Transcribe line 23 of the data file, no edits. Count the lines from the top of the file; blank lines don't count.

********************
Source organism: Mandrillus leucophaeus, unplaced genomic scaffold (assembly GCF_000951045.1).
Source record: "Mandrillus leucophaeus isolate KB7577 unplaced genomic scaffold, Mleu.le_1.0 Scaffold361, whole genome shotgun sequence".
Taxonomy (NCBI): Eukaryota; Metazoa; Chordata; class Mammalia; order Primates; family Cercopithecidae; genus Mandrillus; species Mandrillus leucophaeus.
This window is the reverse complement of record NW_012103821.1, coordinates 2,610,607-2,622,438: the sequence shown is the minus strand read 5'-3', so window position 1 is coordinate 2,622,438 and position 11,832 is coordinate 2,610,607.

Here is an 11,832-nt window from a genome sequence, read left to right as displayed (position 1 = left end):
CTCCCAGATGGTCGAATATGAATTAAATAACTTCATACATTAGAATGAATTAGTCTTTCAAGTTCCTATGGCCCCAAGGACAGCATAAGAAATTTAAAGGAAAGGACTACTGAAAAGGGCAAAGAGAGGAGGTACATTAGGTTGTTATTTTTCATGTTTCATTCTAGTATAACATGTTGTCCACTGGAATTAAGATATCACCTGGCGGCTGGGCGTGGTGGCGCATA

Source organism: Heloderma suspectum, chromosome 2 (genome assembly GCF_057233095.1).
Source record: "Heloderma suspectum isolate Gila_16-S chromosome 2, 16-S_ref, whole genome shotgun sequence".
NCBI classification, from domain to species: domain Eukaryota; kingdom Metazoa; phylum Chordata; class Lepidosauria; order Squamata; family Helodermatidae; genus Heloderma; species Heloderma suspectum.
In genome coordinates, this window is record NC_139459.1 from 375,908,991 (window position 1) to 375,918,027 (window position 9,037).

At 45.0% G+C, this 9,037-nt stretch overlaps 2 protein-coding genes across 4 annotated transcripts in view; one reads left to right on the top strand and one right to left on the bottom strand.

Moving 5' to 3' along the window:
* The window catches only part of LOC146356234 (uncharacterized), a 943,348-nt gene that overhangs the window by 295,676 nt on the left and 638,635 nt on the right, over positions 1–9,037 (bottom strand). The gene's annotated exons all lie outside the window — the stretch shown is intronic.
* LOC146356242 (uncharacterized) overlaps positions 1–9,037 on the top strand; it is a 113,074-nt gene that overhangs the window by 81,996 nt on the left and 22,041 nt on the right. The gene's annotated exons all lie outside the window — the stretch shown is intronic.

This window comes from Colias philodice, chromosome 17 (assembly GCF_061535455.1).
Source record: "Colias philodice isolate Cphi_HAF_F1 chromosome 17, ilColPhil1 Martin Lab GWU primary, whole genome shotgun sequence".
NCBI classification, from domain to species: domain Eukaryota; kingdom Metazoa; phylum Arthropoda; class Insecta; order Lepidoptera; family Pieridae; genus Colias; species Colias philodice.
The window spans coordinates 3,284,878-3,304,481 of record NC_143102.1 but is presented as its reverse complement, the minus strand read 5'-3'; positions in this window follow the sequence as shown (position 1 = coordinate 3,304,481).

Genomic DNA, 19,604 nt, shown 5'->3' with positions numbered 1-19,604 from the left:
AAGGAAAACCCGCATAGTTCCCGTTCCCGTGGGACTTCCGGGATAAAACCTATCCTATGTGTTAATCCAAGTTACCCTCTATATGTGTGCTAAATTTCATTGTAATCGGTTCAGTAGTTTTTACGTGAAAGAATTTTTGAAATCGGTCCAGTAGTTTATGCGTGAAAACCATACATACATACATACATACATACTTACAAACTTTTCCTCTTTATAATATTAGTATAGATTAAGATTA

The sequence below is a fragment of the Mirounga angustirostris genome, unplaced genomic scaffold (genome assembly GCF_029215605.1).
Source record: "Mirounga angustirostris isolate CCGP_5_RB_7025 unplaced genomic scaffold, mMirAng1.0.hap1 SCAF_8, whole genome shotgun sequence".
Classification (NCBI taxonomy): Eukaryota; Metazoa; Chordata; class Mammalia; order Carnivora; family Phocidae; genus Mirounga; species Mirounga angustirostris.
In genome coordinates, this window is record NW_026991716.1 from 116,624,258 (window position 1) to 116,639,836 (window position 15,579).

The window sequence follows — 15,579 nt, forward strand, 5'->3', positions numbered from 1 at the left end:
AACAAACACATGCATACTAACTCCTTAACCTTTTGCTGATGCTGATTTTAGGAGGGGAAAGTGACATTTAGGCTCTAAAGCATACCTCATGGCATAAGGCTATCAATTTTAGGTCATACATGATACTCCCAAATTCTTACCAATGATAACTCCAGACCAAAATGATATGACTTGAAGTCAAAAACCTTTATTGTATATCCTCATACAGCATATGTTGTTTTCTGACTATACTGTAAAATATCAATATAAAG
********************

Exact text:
Classification (NCBI taxonomy): Eukaryota; Metazoa; Chordata; class Mammalia; order Carnivora; family Phocidae; genus Mirounga; species Mirounga angustirostris.